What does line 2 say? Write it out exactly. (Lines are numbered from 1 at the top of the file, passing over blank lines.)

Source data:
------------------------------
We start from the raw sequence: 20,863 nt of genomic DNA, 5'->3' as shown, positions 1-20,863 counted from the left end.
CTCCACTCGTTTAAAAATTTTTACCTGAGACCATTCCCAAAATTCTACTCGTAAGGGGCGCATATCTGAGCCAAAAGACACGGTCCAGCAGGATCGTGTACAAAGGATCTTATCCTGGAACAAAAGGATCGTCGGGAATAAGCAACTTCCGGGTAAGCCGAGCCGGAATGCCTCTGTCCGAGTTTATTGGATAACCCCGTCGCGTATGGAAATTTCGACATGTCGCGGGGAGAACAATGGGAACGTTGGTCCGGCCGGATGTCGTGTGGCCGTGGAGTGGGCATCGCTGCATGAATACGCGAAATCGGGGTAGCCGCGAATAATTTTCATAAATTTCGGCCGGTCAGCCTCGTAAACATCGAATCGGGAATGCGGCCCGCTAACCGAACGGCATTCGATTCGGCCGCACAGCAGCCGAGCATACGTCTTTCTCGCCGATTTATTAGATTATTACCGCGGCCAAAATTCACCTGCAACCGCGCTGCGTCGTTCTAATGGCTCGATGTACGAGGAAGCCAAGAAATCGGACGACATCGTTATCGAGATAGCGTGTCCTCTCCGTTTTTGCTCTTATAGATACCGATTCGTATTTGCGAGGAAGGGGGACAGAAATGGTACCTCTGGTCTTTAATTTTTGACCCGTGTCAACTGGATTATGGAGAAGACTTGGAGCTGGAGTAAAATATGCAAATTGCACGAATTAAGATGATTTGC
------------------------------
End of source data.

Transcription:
CTCCACTCGTTTAAAAATTTTTACCTGAGACCATTCCCAAAATTCTACTCGTAAGGGGCGCATATCTGAGCCAAAAGACACGGTCCAGCAGGATCGTGTACAAAGGATCTTATCCTGGAACAAAAGGATCGTCGGGAATAAGCAACTTCCGGGTAAGCCGAGCCGGAATGCCTCTGTCCGAGTTTATTGGATAACCCCGTCGCGTATGGAAATTTCGACATGTCGCGGGGAGAACAATGGGAACGTTGGTCCGGCCGGATGTCGTGTGGCCGTGGAGTGGGCATCGCTGCATGAATACGCGAAATCGGGGTAGCCGCGAATAATTTTCATAAATTTCGGCCGGTCAGCCTCGTAAACATCGAATCGGGAATGCGGCCCGCTAACCGAACGGCATTCGATTCGGCCGCACAGCAGCCGAGCATACGTCTTTCTCGCCGATTTATTAGATTATTACCGCGGCCAAAATTCACCTGCAACCGCGCTGCGTCGTTCTAATGGCTCGATGTACGAGGAAGCCAAGAAATCGGACGACATCGTTATCGAGATAGCGTGTCCTCTCCGTTTTTGCTCTTATAGATACCGATTCGTATTTGCGAGGAAGGGGGACAGAAATGGTACCTCTGGTCTTTAATTTTTGACCCGTGTCAACTGGATTATGGAGAAGACTTGGAGCTGGAGTAAAATATGCAAATTGCACGAATTAAGATGATTTGC